# Where to you add the change in position due to camera movement?

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Hallo, I was wondering how people changed the position of game sprites when it comes to rendering. If you have a scrolling screen you need to move the sprites each frame to take into account the scrolling. How are you doing this? A few ways I can come up with: 1. When rendering use spritePos + cameraPos 2. Use spritePos += change in cameraPos 3. Something else? Regards,

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Usually the camera is a separate entity that moves independently of objects in the game world. When calculating the rendering position for a simple 2D game you would use something like spritePos - cameraPos, however when the camera moves all you change is 'cameraPos'. The objects maintain their world position, but the math works out so it appears the objects are moving relative to the camera (since the result of the subtraction changes).

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I agree with Zipster; it's lots easier -- your game objects don't have to depend on the camera object's position.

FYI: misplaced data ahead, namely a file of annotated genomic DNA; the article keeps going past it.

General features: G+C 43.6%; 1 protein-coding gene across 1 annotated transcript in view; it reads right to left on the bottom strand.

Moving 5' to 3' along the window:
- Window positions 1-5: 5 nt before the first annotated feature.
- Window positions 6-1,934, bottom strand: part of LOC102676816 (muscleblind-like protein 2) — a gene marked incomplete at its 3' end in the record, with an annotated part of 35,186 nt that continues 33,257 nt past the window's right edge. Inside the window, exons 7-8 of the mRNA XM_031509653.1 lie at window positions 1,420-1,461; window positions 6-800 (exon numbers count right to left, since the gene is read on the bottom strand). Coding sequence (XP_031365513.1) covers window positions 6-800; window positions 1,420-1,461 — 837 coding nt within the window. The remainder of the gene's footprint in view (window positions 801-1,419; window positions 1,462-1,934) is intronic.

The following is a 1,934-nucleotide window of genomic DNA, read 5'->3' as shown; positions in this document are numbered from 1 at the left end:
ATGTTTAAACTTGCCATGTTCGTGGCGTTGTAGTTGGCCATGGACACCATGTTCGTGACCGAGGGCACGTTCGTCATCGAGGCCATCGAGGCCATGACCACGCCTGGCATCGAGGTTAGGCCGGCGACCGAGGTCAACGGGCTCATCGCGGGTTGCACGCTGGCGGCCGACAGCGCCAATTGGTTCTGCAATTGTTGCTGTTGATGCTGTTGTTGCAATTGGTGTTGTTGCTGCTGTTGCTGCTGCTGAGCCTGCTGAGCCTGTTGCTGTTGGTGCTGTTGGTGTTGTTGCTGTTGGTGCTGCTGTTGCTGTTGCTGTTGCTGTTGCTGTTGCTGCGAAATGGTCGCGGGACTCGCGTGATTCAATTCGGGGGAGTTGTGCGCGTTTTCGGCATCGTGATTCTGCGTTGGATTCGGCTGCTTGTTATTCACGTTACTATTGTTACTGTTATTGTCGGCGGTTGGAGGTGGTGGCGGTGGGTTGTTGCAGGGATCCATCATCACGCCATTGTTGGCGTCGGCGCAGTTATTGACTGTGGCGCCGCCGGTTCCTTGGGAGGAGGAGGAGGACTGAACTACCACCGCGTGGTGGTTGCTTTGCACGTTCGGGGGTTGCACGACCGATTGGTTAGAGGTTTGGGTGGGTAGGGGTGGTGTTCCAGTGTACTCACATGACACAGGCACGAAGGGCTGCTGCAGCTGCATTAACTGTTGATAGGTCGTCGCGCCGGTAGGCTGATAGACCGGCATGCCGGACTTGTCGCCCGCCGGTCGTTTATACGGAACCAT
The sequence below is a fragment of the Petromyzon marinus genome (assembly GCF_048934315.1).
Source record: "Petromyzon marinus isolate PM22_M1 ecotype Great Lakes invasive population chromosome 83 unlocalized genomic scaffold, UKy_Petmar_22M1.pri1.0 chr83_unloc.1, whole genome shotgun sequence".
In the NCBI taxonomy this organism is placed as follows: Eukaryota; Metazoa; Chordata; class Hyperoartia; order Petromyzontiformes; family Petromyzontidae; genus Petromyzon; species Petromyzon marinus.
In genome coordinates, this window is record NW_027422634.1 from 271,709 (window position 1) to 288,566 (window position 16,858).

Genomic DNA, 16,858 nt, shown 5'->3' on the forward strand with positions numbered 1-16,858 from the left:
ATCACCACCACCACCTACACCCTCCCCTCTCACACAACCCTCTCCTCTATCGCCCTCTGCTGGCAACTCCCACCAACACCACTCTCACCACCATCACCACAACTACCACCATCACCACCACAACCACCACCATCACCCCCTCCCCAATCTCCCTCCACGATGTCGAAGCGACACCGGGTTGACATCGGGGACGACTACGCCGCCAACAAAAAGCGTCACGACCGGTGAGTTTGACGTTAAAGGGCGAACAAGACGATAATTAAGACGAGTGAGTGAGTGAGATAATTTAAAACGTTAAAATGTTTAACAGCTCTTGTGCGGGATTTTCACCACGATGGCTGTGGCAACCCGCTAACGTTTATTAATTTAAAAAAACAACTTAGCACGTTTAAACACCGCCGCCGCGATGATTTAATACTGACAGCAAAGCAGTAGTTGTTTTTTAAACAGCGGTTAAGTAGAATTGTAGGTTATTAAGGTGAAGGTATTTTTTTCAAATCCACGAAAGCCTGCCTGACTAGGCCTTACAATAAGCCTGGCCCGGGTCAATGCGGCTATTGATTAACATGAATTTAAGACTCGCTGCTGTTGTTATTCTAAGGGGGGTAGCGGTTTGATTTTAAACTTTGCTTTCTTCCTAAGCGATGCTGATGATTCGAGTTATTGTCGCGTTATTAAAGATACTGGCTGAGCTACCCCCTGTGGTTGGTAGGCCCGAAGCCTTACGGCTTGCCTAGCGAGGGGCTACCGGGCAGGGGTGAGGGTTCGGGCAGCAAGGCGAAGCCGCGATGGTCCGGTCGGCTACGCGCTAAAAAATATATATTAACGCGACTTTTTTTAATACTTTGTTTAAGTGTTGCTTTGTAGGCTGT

Here's how I do mine:

typedef Vector2<double> v2; // or whatever vector you're usingclass camera{public:	v2	m_axes[2];				// x and y axes as represented by rotation and scale	v2	m_viewport_center;			// center of screen	v2	m_origin;				// origin of camera in screen coordinates	double	m_scale;				// 1 world cordinate is this many pixels on the screen 	double	m_rotation;				// rotation of camera, in radians	public:	cammera() : 		m_rotation( 0.0 ), 		m_scale( 32.0 ), 		m_origin( 0.0, 0.0 ), 		m_viewport_center( 0.0, 0.0 ),	{		update();	}		~camera() { }		void update()	{		m_axes[0] = v2( cos( m_rotation ), sin( m_rotation ) ) * m_scale; // Here we set the x-axis to be the x-component of a rotated vector (length of scale -- one unit = "scale" pixels)		m_axes[1] = m_axes[0].perpendicular(); // get the y-component of the rotated vector	}		v2 project( const v2 &p ) const	{		// Here's where the magic happens:		return ( (p.x - m_origin.x) * m_axes[0] + 			 (p.y - m_origin.y) * m_axes[1] ).inv_y() +  // where inv_y() returns v2( x, -y )			m_viewport_center;	}};class player{private:	wtf_lol_sprite	*m_my_sprite;  // Or whatever drawing method you're using		v2		m_my_position;	double		m_my_rotation;	/* ... */	public:	/* ... */		void draw( const camera &cam_ref )	{		v2 projected_position = cam_ref.project( m_my_pos );				m_my_sprite->render_ex( 			projected_position.x,  	//	x position on screen for sprite			projected_position.y,	//	y position on screen for sprite			cam_ref.m_scale * 3.0 * (1.0/256.0), 	//	scale of sprite (player's size is 3 units, and the sprite is 256 pixels in size )			m_my_rotation -cam_ref.m_rotation );	//	rotation of sprite	}};

(You could use a global camera object, instead of passing a camera to every class's draw method)

[Edited by - _fastcall on August 20, 2008 1:30:15 AM]

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